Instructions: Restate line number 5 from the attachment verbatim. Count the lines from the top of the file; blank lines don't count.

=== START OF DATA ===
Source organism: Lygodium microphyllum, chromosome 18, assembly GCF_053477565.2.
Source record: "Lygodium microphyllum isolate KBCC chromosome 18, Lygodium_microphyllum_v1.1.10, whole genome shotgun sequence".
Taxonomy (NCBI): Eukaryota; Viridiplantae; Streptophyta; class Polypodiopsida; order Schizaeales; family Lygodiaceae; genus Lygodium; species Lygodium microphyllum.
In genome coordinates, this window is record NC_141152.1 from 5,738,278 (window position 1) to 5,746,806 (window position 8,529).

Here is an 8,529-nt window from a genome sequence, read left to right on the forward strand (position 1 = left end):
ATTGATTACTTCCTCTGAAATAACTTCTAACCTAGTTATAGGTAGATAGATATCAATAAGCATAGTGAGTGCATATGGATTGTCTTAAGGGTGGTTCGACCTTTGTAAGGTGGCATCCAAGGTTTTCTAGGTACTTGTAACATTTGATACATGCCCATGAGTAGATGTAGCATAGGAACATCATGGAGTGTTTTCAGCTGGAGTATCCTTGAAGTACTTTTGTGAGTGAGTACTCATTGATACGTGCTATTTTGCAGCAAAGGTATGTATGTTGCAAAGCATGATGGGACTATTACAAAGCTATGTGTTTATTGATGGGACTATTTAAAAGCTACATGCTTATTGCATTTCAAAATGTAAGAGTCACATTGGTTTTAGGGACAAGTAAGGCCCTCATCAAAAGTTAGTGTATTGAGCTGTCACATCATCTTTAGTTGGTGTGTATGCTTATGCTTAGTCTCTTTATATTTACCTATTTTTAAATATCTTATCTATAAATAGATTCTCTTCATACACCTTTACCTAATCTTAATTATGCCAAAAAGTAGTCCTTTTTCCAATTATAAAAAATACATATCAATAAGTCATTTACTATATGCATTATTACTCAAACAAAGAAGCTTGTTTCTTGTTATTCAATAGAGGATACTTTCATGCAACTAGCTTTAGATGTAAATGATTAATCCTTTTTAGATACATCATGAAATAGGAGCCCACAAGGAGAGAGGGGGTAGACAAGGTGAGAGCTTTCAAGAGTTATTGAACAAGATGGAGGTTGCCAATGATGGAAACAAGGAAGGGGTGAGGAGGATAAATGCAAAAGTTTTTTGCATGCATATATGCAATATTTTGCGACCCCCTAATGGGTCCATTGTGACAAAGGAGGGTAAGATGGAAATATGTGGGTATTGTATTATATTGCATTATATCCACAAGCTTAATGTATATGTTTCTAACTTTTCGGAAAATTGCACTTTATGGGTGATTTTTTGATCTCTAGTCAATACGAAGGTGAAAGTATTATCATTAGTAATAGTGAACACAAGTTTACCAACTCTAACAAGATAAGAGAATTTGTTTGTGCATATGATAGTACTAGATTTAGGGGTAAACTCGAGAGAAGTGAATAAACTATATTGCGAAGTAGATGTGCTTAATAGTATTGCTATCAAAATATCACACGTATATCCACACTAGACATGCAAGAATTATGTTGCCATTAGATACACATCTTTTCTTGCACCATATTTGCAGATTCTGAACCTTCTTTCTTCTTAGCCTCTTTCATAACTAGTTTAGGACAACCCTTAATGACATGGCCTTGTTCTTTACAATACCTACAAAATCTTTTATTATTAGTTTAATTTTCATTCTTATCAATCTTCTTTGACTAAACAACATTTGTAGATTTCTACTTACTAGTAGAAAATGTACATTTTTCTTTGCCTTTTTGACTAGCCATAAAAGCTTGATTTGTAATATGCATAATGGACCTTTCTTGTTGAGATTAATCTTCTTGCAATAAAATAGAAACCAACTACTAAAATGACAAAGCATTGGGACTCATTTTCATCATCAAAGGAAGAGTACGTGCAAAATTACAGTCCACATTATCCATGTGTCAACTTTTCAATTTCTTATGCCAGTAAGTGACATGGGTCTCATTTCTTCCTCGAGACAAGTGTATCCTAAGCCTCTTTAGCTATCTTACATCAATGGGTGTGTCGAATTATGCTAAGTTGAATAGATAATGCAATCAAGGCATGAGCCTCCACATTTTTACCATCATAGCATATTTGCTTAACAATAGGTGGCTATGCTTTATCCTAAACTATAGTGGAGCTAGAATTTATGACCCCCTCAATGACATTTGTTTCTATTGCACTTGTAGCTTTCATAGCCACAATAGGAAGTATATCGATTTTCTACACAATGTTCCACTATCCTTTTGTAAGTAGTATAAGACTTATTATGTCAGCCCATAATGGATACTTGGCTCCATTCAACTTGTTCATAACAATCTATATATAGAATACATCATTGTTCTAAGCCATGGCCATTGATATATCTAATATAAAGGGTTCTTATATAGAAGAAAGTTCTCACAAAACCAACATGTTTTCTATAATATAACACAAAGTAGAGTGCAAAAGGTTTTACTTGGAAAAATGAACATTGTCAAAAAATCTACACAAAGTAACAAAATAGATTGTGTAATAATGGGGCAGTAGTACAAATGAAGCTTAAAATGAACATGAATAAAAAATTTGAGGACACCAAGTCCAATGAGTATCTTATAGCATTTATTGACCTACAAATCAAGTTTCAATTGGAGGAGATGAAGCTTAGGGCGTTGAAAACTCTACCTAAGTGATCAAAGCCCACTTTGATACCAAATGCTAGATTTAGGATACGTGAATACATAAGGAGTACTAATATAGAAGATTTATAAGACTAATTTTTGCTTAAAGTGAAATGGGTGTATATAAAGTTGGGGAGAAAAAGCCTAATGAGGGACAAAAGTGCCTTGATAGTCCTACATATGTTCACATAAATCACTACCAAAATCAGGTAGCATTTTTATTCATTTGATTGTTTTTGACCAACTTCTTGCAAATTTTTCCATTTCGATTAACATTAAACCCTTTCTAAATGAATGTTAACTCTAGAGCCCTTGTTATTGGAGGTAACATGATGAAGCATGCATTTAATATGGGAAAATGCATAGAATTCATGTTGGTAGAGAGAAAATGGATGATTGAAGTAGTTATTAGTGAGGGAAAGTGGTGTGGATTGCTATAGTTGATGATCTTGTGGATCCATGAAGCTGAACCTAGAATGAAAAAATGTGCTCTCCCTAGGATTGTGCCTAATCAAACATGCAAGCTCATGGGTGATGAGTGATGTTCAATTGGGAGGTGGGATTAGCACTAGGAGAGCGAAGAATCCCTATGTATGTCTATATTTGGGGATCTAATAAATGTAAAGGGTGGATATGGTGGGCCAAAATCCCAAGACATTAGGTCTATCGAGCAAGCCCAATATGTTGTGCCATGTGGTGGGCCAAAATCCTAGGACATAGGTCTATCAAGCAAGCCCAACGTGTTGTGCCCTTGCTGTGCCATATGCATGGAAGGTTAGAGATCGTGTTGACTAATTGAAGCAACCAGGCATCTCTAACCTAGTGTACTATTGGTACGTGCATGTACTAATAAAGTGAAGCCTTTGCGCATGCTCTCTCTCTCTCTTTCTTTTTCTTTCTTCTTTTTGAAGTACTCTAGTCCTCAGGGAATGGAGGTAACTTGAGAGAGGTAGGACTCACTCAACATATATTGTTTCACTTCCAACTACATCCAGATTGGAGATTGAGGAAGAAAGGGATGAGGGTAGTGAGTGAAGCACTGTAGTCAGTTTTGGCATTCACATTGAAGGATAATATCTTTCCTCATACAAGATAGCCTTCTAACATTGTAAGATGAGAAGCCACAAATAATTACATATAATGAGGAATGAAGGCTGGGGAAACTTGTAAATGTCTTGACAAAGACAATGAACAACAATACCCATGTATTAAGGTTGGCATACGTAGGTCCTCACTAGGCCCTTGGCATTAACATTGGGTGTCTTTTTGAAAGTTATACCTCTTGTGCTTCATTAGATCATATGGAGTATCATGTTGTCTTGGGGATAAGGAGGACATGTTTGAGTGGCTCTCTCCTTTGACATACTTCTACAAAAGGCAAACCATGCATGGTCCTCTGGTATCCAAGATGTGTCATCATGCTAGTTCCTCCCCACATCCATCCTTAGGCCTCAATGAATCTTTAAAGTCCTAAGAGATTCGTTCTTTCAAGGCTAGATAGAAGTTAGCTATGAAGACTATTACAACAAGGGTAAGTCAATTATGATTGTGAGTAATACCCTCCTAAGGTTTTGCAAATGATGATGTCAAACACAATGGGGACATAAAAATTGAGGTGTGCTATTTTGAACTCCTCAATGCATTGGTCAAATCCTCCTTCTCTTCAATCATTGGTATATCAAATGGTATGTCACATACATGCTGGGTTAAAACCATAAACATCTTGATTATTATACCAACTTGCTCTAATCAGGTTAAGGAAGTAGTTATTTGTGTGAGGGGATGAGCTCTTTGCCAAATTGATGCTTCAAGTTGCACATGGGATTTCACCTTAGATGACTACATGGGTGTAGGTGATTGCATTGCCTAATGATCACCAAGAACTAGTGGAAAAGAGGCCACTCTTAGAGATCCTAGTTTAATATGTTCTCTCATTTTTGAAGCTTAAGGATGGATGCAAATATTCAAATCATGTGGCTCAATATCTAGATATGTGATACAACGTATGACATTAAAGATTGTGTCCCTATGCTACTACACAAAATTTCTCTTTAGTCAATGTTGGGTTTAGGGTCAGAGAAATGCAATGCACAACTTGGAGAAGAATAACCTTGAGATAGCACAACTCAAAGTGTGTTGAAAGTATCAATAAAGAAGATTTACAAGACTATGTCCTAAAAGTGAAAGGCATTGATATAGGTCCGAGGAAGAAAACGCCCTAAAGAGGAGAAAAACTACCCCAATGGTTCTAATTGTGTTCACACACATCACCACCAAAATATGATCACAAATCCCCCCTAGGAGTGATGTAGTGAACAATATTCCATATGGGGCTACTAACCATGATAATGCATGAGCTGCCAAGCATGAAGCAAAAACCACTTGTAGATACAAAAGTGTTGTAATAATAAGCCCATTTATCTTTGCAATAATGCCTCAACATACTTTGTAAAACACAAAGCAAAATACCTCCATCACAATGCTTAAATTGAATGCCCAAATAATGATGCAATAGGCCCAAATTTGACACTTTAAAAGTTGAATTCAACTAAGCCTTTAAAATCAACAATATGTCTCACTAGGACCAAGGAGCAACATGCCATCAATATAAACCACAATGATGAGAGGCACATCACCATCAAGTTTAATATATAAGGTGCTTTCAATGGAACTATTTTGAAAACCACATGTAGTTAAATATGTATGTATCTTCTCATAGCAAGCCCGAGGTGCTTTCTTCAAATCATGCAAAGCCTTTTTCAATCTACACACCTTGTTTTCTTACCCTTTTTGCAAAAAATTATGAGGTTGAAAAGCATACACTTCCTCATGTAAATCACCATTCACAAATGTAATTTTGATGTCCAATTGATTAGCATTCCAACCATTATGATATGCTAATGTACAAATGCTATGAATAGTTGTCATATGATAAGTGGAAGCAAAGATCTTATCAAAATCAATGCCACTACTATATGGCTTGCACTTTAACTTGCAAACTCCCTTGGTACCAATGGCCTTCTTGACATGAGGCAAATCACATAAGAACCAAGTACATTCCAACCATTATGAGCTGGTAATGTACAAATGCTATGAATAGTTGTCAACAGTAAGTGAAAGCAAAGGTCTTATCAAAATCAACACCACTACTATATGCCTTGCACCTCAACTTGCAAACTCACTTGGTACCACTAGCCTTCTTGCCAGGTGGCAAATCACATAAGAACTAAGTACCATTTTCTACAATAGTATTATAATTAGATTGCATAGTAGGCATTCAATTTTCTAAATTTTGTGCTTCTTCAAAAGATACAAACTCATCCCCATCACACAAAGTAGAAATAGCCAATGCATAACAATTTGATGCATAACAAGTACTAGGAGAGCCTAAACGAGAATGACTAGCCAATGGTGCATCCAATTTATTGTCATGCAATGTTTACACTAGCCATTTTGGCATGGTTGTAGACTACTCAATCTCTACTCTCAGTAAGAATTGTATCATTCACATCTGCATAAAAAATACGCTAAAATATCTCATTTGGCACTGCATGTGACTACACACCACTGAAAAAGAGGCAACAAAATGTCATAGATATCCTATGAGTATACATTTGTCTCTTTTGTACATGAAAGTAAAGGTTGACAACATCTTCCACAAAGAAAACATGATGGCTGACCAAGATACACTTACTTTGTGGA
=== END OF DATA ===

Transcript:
Here is an 8,529-nt window from a genome sequence, read left to right on the forward strand (position 1 = left end):